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November 21, 2013

Loss of innocence in U.S.

NORMAN — America became a changed nation after Nov. 22, 1963, 50 years ago today. The assassination of President John F. Kennedy as he traveled through downtown Dallas was the day a generation of Americans lost their innocence.

Many have compared it to Dec. 7, 1941, and the Japanese bombing of Pearl Harbor. Younger readers compared it to the Oklahoma City bombing news April 19, 1995, or the Sept. 11, 2001, terrorist attacks on America.

Readers interviewed by The Transcript and others can remember exactly where they were and who informed them about the president’s death. It came as the country wrestled with racial injustice, the beginnings of an unpopular war and a counter culture youth movement.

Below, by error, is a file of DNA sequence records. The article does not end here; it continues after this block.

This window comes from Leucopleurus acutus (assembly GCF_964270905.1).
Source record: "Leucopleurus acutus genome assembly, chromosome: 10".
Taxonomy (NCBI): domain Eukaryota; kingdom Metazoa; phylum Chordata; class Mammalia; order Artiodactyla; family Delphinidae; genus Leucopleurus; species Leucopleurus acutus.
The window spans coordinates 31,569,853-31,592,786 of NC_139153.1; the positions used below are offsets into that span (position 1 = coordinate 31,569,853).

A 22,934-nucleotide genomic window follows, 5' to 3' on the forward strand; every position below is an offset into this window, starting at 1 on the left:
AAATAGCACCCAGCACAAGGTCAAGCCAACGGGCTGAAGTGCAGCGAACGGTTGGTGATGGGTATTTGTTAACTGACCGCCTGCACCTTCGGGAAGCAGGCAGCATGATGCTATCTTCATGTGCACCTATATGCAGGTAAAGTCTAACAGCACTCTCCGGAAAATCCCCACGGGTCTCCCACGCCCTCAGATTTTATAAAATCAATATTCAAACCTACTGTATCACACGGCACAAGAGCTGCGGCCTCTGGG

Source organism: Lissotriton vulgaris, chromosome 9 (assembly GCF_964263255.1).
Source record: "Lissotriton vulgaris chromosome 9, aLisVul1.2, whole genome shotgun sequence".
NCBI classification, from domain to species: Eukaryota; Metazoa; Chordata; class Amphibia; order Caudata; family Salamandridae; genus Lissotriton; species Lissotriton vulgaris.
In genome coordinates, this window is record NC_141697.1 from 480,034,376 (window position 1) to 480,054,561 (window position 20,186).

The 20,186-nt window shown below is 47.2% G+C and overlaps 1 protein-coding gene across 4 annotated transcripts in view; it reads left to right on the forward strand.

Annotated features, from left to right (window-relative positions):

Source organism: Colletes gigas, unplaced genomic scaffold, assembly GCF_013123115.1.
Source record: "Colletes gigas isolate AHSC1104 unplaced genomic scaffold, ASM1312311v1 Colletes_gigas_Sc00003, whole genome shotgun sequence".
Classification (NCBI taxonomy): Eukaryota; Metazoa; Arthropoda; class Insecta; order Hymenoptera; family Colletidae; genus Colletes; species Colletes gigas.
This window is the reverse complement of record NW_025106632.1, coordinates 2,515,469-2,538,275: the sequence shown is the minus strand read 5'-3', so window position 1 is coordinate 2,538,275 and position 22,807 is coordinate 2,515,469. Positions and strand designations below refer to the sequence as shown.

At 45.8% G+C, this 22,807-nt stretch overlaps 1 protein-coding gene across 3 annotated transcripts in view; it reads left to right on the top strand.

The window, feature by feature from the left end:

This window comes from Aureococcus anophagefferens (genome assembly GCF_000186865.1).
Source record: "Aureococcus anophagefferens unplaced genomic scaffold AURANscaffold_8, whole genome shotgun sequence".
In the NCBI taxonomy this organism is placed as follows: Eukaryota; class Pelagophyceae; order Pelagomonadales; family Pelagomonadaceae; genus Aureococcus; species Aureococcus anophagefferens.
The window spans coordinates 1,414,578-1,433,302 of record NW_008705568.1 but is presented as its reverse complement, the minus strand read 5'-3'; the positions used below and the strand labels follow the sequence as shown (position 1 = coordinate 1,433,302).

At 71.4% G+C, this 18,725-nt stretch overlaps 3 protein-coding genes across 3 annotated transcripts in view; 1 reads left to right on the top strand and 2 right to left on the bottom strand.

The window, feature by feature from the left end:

Politics were set aside as the nation collectively grieved that Thanksgiving holiday. Schools and meetings were canceled. Sporting events were canceled. Sunday sermons quickly changed. Families wept openly.

Our nation and its politics have undergone significant changes since the president’s assassination. It was a watershed event that will be forever part of the memories of those who are of a certain age.

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